Tablet PCs and tweeting win MP support...
MPs should be able to use Apple iPads and tweet in the House of Commons, according to a parliamentary committee.
Politicians ought to be allowed to use any tablet PC or mobile phone in the Commons chamber, providing the device is no larger than a sheet of A4, a report by the Commons procedure committee proposes.
The report says parliamentarians should be entitled to use the devices as they see fit - to tweet, carry out web research for debates, check emails or refer to them for speaking notes.
However, devices would have to be used in silent mode and their use must not disrupt proceedings in the Commons or be discourteous to MPs sitting in the House.
The use of laptops in the Commons chamber would remain banned under the rules recommended by the committee.
The report states: "There would seem no difference in degree in allowing a member to consult his or her speaking notes or necessary documents either in hard copy or on an electronic device.
"Indeed, as more and more material is published in electronic form only, it may be the only way in which some documents may be consulted.
"It has to be acknowledged that electronic devices are ubiquitous now in a way that even four years ago was not the case.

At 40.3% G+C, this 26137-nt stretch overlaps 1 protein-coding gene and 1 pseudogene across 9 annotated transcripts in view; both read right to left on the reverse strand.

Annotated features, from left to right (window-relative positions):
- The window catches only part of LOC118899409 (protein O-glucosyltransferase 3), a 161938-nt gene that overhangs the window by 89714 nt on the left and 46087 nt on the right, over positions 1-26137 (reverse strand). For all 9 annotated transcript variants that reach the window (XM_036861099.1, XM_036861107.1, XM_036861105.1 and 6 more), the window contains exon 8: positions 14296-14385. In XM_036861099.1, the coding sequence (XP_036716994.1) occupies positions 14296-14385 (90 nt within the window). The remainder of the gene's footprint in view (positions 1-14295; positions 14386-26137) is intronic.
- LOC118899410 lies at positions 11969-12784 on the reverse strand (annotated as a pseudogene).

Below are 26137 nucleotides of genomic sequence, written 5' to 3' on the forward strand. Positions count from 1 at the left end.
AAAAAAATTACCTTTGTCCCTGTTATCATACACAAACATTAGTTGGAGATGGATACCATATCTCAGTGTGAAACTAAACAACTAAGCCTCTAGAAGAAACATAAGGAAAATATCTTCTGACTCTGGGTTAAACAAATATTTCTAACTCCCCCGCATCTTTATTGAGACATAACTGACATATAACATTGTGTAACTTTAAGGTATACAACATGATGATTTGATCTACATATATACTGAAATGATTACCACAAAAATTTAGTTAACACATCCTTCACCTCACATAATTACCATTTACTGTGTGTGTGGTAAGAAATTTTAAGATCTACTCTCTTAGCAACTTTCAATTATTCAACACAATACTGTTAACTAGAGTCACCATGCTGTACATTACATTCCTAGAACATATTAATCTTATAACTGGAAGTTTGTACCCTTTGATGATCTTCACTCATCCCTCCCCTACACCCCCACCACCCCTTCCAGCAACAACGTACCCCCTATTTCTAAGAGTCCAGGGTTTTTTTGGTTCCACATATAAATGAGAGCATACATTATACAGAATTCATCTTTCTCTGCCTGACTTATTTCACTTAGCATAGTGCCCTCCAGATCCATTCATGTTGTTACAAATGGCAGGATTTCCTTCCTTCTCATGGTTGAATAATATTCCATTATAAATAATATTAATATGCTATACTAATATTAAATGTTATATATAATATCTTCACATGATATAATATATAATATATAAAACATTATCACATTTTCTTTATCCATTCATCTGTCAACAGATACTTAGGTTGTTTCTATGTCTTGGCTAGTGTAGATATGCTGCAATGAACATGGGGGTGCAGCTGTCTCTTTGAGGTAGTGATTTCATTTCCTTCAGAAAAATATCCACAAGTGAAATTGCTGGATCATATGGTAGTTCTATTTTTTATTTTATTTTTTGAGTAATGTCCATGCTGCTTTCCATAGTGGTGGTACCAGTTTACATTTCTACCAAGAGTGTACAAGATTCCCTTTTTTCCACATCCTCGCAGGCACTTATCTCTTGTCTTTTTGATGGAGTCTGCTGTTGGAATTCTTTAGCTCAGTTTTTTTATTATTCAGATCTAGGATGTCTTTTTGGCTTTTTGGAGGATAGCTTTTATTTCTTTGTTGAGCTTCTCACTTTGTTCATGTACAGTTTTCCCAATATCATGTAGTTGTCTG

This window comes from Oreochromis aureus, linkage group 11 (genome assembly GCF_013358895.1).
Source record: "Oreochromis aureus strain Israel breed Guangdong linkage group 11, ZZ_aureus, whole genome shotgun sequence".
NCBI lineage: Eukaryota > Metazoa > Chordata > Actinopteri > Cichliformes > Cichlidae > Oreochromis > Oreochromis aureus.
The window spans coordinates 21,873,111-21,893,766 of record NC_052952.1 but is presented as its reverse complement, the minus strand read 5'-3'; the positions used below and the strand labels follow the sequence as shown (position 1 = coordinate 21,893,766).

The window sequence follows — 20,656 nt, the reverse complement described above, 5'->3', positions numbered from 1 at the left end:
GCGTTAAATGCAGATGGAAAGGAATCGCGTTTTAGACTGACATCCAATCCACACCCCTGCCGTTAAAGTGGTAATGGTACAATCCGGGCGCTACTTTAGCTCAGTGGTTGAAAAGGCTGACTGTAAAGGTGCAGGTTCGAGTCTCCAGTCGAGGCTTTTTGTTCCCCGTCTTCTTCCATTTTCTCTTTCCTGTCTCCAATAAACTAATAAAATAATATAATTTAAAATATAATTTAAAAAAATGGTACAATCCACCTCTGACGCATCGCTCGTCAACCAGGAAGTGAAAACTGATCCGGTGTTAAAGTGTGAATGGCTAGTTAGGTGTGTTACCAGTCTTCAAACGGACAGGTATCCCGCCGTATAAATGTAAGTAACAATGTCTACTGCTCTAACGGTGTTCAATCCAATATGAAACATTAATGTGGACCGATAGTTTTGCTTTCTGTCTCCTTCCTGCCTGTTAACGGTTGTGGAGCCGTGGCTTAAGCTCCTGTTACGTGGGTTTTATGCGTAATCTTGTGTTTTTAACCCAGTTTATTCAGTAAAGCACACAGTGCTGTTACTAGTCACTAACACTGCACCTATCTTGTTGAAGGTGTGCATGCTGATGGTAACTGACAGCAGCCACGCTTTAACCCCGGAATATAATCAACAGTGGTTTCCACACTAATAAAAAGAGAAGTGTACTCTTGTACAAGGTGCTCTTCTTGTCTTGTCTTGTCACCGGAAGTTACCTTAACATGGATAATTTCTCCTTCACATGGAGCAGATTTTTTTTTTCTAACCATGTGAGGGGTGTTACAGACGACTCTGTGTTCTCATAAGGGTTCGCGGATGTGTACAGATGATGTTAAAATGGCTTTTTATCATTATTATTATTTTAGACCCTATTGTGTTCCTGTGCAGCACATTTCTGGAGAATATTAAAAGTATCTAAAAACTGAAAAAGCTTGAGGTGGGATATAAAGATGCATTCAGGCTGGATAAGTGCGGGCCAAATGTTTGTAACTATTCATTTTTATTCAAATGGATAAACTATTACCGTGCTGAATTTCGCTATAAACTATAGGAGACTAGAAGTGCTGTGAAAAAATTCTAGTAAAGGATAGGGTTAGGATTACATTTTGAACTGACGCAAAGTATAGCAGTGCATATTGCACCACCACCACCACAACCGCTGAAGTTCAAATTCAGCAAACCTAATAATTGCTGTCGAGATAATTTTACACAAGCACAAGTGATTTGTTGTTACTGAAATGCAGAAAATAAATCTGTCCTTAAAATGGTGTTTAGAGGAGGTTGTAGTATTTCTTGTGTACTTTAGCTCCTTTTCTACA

"Banning them from the chamber might make the House appear out of touch with modern life and would mean that those in the chamber would be the last to know of breaking news widely available on the internet."
The report does not recommend limiting how such devices are used, as was the case when the House of Lords voted to allow handheld devices to be used in the Lords chamber.
In its report, the committee said it would be impossible to police rules prescribing exactly how devices should be used, and that it is not possible to predict what uses will become possible for handheld devices in future.
While the report states that tweeting should be allowed, it also said members should take care their tweets do not contain messages that "would be disorderly if said in the House".
The review was launched by the procedure committee - the body that scrutinises proper practice inside the House - in recognition that parliamentary rules have been outpaced by the march of technology.
Under current rules, laptop computers are banned from the Commons chamber, while handheld devices are allowed - but as computers have slimmed down and phones have become more capable, distinguishing between the two categories of devices has become difficult.
The House of Commons will now vote on whether to accept the report's recommendations on the use of electronic devices.